So, what is the future of the Lenton's five high-rise tower blocks? Their future hangs in the balance, literally. The flats are clad in concrete panels, which were tested last year to see how long they have left (concrete panels can corrode from the inside, because of the metal mesh used to hold the concrete together). I have yet to see a published report of the findings. I will try and find out what has happened over the next few weeks and report back. Dave Trimble, our city councillor, says nothing is likely to happen in the 'foreseeable future'. In itself, good news, but whilst I trust Dave, I have little confidence that the City Council will that mindful of local feelings and opinions when it comes to making a decision. We shall see. In the meantime, I hope local residents and tenants will be mindful of the possibilities and will make it clear to the City Council that the future of Lenton's high-rise flats is something they must discuss with them before finalising their options when it comes to deciding the future of the flats. Otherwise…
…it will be like a scene from Dr Who. They will disappear before our eyes, panel by panel, floor by floor until they are no more. Even worse,the flats will be sold to a private developer for £1, who will do everything Nottingham City Council says is impossible and instead of working class people being the beneficiaries, it will be aspirational, young middle-class things wanting to live the high life in a great location. You have been warned.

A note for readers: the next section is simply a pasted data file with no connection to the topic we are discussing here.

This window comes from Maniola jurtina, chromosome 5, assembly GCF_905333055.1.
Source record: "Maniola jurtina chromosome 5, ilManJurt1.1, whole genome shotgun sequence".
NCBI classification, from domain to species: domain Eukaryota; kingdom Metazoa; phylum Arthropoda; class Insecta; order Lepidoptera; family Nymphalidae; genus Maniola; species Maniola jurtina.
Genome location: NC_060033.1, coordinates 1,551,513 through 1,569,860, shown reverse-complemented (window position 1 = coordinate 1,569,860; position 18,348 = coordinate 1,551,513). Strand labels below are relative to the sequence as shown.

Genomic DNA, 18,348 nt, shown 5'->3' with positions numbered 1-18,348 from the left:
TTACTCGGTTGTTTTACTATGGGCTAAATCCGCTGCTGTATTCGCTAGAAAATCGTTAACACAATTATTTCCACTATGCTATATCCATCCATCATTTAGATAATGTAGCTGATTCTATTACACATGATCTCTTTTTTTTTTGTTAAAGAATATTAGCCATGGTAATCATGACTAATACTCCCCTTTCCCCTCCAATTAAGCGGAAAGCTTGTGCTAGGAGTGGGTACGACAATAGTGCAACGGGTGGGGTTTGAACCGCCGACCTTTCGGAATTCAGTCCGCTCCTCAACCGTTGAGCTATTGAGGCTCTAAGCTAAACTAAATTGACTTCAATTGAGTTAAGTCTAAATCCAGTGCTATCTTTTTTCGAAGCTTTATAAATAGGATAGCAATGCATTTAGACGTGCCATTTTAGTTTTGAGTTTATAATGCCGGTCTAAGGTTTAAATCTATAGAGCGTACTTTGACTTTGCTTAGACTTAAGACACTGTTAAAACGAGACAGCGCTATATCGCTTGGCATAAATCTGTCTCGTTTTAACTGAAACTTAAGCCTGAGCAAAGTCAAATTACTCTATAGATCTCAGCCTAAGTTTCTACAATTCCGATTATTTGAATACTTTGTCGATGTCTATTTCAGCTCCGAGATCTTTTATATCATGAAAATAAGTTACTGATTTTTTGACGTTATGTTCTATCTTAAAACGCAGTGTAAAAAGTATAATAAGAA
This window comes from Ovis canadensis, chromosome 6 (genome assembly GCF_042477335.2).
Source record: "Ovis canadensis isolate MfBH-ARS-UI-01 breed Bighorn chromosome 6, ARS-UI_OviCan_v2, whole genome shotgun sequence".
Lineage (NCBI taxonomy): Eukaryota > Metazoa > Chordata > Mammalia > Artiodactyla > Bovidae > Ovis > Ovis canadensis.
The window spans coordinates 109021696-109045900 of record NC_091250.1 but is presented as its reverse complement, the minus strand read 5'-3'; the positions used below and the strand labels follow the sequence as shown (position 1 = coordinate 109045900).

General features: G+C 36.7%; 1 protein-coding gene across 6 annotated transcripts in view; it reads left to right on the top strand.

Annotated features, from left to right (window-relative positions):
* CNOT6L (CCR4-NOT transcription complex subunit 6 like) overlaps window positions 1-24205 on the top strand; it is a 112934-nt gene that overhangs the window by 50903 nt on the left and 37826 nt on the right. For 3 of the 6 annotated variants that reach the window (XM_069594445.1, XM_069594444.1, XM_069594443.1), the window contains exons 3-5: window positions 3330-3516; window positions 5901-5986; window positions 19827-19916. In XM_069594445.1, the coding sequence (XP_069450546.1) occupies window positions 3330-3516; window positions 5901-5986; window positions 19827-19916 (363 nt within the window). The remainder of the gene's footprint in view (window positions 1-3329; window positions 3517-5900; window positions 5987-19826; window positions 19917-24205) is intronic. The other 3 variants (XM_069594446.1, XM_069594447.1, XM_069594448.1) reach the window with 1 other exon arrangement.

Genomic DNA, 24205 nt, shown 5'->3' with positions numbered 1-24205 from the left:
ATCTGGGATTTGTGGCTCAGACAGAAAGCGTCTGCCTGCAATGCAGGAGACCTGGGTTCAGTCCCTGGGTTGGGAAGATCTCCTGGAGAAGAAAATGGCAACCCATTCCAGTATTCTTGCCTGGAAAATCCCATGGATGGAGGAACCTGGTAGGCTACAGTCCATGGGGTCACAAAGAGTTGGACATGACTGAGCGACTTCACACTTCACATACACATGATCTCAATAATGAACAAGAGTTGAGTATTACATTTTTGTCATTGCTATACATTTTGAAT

Civil servants who are forced to take redundancy will have their payouts reduced from a maximum of six years to just one year's pay under a tough and "non-negotiable" new compensation scheme published by the Government today. The law is being changed to make this possible.

Sunday, 13 June 2010

Another perfect Lenton day

Yesterday was Dunkirk and Lenton Community Festival Day. What with a stall to set up, a walk to do and people to talk to, I didn't think I would take many pics of the day. Susan went off with the intention of taking some, but soon found herself busy talking to folk. When I wandered off to get some ice creams mid-afternnon, I took the camera with me and managed to get some pics. The downside, as far as Susan and Sally were concerned, was that it took me a good half-hour to get the ice-creams. So, here is my personal record of the Festival.
I wandered into the park just after 10am to see where the Consultation stall was going to be and saw this group of students sitting at one of the many picnic benches in the park. They were recovering from an all-night session, having taken their finals and with nothing to do but wait. Who knows what the future holds for them. Some will no doubt go on to do post-graduate studies. Some will enter the world of work in the midst of uncertainty. Whatever their futures I wish them well and hope that they will remember their Lenton days with fondness.

But the real business of the morning is captured in this pic of Alex and Fiona, totally oblivious to me in sticking a camera in their faces, as they get to grips with planning the day. Unfortunately, I took no pics of the volunteers who were unfolding tables and separating stacks of plastic chairs, but they were there, grafting away. The unsung heroes of the day.